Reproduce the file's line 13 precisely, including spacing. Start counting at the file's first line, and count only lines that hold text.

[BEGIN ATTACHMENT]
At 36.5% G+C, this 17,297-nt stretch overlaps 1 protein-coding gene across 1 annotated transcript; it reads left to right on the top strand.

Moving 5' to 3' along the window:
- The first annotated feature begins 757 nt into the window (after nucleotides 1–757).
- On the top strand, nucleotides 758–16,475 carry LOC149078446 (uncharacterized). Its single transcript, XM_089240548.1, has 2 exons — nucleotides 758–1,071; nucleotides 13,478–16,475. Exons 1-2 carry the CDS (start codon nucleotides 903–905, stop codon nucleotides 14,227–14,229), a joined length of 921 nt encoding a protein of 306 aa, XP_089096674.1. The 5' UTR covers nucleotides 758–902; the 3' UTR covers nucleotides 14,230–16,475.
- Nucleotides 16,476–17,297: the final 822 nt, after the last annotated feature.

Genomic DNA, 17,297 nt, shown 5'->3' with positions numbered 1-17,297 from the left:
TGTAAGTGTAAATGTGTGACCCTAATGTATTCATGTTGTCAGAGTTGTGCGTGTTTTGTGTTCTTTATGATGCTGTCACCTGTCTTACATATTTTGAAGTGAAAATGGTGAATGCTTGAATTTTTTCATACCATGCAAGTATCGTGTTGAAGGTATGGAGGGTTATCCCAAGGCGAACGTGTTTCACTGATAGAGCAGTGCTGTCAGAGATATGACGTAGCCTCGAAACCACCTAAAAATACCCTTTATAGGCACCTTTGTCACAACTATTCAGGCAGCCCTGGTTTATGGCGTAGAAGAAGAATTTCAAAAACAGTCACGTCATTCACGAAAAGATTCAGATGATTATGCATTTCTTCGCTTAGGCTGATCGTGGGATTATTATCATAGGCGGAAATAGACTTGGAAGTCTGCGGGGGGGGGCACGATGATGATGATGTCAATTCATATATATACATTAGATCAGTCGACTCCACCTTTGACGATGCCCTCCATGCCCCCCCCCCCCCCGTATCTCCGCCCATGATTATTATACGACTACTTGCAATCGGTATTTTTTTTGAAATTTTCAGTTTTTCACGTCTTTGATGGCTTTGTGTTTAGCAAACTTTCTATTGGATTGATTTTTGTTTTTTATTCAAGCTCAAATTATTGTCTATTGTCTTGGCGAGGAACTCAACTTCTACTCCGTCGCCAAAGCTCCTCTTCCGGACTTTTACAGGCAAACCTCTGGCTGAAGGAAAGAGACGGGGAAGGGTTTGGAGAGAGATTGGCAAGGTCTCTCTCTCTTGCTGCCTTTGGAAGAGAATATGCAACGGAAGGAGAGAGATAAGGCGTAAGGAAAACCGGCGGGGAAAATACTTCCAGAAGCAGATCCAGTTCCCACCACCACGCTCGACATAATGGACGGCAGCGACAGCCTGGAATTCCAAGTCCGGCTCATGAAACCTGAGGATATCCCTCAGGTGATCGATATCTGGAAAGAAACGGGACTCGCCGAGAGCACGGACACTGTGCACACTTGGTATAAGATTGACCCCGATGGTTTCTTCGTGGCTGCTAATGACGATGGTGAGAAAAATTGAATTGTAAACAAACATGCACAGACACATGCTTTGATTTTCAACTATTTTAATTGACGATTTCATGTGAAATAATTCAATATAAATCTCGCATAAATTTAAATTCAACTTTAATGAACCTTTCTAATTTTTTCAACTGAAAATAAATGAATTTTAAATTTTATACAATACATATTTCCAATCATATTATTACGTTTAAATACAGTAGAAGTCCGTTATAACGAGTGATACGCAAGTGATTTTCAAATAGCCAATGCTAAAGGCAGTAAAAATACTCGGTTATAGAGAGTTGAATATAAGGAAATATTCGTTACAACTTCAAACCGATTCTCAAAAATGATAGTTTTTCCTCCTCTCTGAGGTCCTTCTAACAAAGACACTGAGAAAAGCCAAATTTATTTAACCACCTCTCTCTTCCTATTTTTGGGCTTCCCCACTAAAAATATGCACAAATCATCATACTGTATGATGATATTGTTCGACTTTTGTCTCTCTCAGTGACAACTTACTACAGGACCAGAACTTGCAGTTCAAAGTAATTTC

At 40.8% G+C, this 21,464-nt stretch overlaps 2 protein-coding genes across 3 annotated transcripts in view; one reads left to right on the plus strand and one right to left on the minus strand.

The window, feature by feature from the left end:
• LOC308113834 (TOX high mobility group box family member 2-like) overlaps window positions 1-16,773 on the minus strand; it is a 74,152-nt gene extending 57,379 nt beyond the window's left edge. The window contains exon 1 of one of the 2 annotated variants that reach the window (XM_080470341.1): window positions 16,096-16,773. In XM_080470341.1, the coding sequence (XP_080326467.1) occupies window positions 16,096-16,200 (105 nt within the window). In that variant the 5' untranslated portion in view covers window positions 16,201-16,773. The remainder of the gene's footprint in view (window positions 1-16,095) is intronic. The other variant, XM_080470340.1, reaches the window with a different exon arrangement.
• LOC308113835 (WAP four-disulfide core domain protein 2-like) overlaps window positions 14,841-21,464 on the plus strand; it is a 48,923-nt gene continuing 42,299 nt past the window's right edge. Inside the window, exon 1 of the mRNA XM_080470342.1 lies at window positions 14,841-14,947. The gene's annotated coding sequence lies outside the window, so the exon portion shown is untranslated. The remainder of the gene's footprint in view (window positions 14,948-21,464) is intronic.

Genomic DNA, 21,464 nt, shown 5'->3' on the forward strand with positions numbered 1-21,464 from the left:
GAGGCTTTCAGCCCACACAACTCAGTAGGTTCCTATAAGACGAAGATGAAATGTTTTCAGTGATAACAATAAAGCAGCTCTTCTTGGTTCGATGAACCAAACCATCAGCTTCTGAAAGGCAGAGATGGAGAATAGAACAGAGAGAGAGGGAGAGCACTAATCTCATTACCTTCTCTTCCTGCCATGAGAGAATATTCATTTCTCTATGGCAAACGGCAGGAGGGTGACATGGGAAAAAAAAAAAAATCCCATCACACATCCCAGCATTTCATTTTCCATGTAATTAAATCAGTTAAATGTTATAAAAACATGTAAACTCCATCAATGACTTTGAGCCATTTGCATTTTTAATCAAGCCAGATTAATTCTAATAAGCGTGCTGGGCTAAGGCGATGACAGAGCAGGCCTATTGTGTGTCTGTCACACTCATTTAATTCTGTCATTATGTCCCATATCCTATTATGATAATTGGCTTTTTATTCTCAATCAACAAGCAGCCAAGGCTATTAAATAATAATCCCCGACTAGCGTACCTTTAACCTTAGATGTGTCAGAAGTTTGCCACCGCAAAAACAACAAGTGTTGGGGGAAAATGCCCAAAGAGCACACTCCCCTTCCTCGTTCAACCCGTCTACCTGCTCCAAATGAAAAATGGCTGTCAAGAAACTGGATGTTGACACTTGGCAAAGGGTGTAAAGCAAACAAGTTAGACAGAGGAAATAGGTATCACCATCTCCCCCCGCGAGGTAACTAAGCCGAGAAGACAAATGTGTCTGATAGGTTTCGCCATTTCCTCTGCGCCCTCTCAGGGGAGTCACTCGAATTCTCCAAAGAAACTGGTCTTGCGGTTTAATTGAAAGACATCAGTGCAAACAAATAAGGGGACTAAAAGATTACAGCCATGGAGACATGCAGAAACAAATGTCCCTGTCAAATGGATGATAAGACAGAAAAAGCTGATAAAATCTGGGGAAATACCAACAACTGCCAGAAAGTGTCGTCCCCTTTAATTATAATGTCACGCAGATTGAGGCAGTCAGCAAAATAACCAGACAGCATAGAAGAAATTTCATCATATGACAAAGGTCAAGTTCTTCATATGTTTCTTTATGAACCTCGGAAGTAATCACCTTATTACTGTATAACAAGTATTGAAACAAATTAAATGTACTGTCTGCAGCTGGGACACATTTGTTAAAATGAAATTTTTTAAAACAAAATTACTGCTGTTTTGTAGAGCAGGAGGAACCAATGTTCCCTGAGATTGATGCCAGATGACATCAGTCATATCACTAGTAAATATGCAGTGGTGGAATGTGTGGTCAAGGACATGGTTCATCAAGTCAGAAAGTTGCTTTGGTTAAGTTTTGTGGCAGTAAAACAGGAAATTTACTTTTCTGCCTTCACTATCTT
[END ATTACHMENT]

GAGGCTTTCAGCCCACACAACTCAGTAGGTTCCTATAAGACGAAGATGAAATGTTTTCAGTGATAACAATAAAGCAGCTCTTCTTGGTTCGATGAACCAAACCATCAGCTTCTGAAAGGCAGAGATGGAGAATAGAACAGAGAGAGAGGGAGAGCACTAATCTCATTACCTTCTCTTCCTGCCATGAGAGAATATTCATTTCTCTATGGCAAACGGCAGGAGGGTGACATGGGAAAAAAAAAAAAATCCCATCACACATCCCAGCATTTCATTTTCCATGTAATTAAATCAGTTAAATGTTATAAAAACATGTAAACTCCATCAATGACTTTGAGCCATTTGCATTTTTAATCAAGCCAGATTAATTCTAATAAGCGTGCTGGGCTAAGGCGATGACAGAGCAGGCCTATTGTGTGTCTGTCACACTCATTTAATTCTGTCATTATGTCCCATATCCTATTATGATAATTGGCTTTTTATTCTCAATCAACAAGCAGCCAAGGCTATTAAATAATAATCCCCGACTAGCGTACCTTTAACCTTAGATGTGTCAGAAGTTTGCCACCGCAAAAACAACAAGTGTTGGGGGAAAATGCCCAAAGAGCACACTCCCCTTCCTCGTTCAACCCGTCTACCTGCTCCAAATGAAAAATGGCTGTCAAGAAACTGGATGTTGACACTTGGCAAAGGGTGTAAAGCAAACAAGTTAGACAGAGGAAATAGGTATCACCATCTCCCCCCGCGAGGTAACTAAGCCGAGAAGACAAATGTGTCTGATAGGTTTCGCCATTTCCTCTGCGCCCTCTCAGGGGAGTCACTCGAATTCTCCAAAGAAACTGGTCTTGCGGTTTAATTGAAAGACATCAGTGCAAACAAATAAGGGGACTAAAAGATTACAGCCATGGAGACATGCAGAAACAAATGTCCCTGTCAAATGGATGATAAGACAGAAAAAGCTGATAAAATCTGGGGAAATACCAACAACTGCCAGAAAGTGTCGTCCCCTTTAATTATAATGTCACGCAGATTGAGGCAGTCAGCAAAATAACCAGACAGCATAGAAGAAATTTCATCATATGACAAAGGTCAAGTTCTTCATATGTTTCTTTATGAACCTCGGAAGTAATCACCTTATTACTGTATAACAAGTATTGAAACAAATTAAATGTACTGTCTGCAGCTGGGACACATTTGTTAAAATGAAATTTTTTAAAACAAAATTACTGCTGTTTTGTAGAGCAGGAGGAACCAATGTTCCCTGAGATTGATGCCAGATGACATCAGTCATATCACTAGTAAATATGCAGTGGTGGAATGTGTGGTCAAGGACATGGTTCATCAAGTCAGAAAGTTGCTTTGGTTAAGTTTTGTGGCAGTAAAACAGGAAATTTACTTTTCTGCCTTCACTATCTT